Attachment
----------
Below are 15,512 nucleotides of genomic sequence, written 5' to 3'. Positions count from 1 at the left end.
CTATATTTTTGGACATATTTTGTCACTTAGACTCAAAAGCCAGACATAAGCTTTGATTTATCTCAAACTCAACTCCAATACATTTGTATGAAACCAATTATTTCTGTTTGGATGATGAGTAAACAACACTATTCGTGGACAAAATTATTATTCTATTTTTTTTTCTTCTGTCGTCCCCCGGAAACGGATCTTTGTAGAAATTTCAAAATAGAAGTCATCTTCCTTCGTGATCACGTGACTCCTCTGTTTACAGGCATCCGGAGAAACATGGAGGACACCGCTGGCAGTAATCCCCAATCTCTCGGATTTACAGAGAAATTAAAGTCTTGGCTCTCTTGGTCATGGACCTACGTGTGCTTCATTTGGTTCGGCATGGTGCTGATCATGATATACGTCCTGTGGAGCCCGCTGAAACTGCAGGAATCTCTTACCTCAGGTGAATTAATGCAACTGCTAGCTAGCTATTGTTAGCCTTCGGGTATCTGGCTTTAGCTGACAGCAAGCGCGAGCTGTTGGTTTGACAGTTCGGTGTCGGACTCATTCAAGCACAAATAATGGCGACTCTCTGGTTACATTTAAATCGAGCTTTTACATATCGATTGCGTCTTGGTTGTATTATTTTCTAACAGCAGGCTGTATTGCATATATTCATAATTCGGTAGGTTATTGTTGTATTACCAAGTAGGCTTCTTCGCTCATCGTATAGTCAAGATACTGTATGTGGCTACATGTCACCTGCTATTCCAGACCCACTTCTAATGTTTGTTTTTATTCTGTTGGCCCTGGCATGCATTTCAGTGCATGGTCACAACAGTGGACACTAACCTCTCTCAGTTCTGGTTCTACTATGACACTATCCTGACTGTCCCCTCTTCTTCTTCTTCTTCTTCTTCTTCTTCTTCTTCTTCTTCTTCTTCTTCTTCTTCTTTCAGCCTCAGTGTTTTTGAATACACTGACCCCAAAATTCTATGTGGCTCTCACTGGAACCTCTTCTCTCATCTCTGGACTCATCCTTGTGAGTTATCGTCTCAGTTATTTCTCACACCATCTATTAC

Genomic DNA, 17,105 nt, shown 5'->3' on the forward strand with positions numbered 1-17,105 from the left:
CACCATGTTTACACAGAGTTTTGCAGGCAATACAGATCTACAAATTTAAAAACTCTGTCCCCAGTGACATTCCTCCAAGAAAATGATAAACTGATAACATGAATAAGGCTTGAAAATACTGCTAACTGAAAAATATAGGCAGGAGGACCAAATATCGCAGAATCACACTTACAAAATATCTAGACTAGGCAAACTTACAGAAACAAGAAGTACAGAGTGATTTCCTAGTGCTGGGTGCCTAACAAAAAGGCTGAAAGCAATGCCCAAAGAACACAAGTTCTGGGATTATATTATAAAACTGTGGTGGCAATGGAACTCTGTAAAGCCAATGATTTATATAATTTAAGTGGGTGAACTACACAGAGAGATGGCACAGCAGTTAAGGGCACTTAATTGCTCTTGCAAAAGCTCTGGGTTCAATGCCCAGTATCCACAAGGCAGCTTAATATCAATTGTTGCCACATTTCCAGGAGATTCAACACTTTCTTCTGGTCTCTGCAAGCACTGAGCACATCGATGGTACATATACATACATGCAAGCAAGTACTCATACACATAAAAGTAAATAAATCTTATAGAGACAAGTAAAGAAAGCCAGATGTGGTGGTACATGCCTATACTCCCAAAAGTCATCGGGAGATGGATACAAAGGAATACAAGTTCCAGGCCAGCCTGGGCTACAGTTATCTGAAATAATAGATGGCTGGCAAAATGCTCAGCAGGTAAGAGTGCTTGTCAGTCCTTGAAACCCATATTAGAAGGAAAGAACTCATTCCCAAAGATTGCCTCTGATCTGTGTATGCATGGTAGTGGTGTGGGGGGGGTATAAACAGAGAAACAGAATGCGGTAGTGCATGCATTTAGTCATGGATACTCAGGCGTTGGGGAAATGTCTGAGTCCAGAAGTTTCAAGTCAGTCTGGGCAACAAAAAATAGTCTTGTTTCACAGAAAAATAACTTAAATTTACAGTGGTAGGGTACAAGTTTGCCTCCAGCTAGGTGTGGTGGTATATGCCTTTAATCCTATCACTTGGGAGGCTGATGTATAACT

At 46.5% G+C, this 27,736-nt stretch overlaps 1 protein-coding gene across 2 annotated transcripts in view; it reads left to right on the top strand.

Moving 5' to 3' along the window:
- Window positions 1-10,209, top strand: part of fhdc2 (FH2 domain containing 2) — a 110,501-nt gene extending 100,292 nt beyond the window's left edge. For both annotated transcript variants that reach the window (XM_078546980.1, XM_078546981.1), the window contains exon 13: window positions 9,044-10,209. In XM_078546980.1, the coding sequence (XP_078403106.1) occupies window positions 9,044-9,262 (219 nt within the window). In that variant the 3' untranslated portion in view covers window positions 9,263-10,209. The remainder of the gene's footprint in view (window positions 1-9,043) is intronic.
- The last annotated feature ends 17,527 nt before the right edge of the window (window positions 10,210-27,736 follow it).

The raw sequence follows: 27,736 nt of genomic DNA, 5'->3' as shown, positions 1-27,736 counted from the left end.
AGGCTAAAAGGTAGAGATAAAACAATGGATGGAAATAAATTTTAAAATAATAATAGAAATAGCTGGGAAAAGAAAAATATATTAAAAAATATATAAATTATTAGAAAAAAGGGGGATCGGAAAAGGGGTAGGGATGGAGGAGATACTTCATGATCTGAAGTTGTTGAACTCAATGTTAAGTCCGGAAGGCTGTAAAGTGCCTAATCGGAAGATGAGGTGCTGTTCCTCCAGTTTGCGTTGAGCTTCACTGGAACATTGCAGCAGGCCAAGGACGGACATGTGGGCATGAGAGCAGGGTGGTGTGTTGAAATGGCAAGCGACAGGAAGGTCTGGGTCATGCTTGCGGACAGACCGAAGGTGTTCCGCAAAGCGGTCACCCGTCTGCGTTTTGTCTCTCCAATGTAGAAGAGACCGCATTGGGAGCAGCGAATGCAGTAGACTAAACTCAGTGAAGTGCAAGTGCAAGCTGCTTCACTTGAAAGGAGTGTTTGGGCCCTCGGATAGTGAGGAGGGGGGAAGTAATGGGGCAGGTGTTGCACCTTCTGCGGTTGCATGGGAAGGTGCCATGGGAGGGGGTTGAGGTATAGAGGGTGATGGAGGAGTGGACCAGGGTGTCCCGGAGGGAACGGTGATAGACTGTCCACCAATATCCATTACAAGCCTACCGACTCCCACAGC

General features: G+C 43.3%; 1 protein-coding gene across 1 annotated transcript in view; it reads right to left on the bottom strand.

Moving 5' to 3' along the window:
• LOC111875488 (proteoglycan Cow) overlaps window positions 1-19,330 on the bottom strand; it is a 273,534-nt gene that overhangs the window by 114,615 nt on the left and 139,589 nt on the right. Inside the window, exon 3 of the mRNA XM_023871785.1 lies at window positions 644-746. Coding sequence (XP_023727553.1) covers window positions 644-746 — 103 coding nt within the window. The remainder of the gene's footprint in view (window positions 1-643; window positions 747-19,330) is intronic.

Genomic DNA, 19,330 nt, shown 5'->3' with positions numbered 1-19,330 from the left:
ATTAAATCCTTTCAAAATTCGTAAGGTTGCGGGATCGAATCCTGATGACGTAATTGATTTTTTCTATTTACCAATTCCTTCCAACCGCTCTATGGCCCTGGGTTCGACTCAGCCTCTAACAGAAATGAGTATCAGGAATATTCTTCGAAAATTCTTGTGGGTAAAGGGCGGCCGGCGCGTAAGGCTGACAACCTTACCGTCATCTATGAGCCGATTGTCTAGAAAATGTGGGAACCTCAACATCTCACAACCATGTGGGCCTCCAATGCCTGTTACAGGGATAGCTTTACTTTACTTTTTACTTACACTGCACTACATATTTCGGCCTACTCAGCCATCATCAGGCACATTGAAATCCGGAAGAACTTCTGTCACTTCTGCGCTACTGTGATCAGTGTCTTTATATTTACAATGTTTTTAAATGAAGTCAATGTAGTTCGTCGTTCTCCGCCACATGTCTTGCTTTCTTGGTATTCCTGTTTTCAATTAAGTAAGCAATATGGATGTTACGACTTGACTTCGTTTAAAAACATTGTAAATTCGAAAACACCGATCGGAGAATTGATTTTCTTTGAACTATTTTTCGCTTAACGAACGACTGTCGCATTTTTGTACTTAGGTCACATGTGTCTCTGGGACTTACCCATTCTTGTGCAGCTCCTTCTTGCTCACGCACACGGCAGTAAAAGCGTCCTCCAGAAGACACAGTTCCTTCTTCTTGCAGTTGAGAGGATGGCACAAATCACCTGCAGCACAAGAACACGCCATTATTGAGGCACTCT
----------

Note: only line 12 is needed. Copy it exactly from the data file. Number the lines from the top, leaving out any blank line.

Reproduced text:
Moving 5' to 3' along the window: